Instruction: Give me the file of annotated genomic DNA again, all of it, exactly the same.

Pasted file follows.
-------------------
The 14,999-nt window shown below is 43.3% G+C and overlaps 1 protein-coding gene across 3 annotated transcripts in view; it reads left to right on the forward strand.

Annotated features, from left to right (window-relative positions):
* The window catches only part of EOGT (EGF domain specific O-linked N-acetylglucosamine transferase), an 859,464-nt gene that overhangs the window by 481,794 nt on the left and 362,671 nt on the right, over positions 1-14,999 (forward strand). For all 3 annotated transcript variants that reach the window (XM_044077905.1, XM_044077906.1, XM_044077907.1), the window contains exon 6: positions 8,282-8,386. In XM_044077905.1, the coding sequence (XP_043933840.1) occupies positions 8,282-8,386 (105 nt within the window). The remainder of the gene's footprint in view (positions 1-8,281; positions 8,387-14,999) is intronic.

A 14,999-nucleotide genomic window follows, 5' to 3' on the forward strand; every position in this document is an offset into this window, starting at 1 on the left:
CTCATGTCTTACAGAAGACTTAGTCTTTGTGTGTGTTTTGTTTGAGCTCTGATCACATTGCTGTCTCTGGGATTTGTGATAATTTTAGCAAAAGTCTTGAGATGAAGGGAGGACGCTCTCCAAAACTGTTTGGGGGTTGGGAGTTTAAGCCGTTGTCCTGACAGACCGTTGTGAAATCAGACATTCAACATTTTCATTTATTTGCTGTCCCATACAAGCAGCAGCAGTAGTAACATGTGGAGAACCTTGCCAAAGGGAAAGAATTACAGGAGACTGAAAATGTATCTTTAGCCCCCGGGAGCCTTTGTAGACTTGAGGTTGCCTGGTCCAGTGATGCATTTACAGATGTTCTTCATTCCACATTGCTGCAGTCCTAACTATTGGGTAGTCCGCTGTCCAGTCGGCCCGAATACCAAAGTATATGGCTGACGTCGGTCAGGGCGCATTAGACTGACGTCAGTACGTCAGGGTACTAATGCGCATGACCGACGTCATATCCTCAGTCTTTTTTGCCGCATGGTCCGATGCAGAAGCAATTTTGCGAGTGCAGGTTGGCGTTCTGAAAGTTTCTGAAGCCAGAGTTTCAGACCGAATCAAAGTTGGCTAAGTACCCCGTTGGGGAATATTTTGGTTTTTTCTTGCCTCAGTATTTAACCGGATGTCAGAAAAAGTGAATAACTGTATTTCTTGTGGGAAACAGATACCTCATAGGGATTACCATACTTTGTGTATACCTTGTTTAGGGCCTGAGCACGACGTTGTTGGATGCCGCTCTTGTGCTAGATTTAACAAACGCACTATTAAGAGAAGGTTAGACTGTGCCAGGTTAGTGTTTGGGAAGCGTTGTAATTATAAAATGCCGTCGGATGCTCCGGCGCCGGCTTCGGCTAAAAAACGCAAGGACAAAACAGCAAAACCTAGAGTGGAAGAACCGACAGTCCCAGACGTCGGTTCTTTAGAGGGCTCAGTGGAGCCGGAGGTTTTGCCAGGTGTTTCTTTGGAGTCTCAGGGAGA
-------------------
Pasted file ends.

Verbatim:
The 14,999-nt window shown below is 43.3% G+C and overlaps 1 protein-coding gene across 3 annotated transcripts in view; it reads left to right on the forward strand.

Annotated features, from left to right (window-relative positions):
* The window catches only part of EOGT (EGF domain specific O-linked N-acetylglucosamine transferase), an 859,464-nt gene that overhangs the window by 481,794 nt on the left and 362,671 nt on the right, over positions 1-14,999 (forward strand). For all 3 annotated transcript variants that reach the window (XM_044077905.1, XM_044077906.1, XM_044077907.1), the window contains exon 6: positions 8,282-8,386. In XM_044077905.1, the coding sequence (XP_043933840.1) occupies positions 8,282-8,386 (105 nt within the window). The remainder of the gene's footprint in view (positions 1-8,281; positions 8,387-14,999) is intronic.

A 14,999-nucleotide genomic window follows, 5' to 3' on the forward strand; every position in this document is an offset into this window, starting at 1 on the left:
CTCATGTCTTACAGAAGACTTAGTCTTTGTGTGTGTTTTGTTTGAGCTCTGATCACATTGCTGTCTCTGGGATTTGTGATAATTTTAGCAAAAGTCTTGAGATGAAGGGAGGACGCTCTCCAAAACTGTTTGGGGGTTGGGAGTTTAAGCCGTTGTCCTGACAGACCGTTGTGAAATCAGACATTCAACATTTTCATTTATTTGCTGTCCCATACAAGCAGCAGCAGTAGTAACATGTGGAGAACCTTGCCAAAGGGAAAGAATTACAGGAGACTGAAAATGTATCTTTAGCCCCCGGGAGCCTTTGTAGACTTGAGGTTGCCTGGTCCAGTGATGCATTTACAGATGTTCTTCATTCCACATTGCTGCAGTCCTAACTATTGGGTAGTCCGCTGTCCAGTCGGCCCGAATACCAAAGTATATGGCTGACGTCGGTCAGGGCGCATTAGACTGACGTCAGTACGTCAGGGTACTAATGCGCATGACCGACGTCATATCCTCAGTCTTTTTTGCCGCATGGTCCGATGCAGAAGCAATTTTGCGAGTGCAGGTTGGCGTTCTGAAAGTTTCTGAAGCCAGAGTTTCAGACCGAATCAAAGTTGGCTAAGTACCCCGTTGGGGAATATTTTGGTTTTTTCTTGCCTCAGTATTTAACCGGATGTCAGAAAAAGTGAATAACTGTATTTCTTGTGGGAAACAGATACCTCATAGGGATTACCATACTTTGTGTATACCTTGTTTAGGGCCTGAGCACGACGTTGTTGGATGCCGCTCTTGTGCTAGATTTAACAAACGCACTATTAAGAGAAGGTTAGACTGTGCCAGGTTAGTGTTTGGGAAGCGTTGTAATTATAAAATGCCGTCGGATGCTCCGGCGCCGGCTTCGGCTAAAAAACGCAAGGACAAAACAGCAAAACCTAGAGTGGAAGAACCGACAGTCCCAGACGTCGGTTCTTTAGAGGGCTCAGTGGAGCCGGAGGTTTTGCCAGGTGTTTCTTTGGAGTCTCAGGGAGA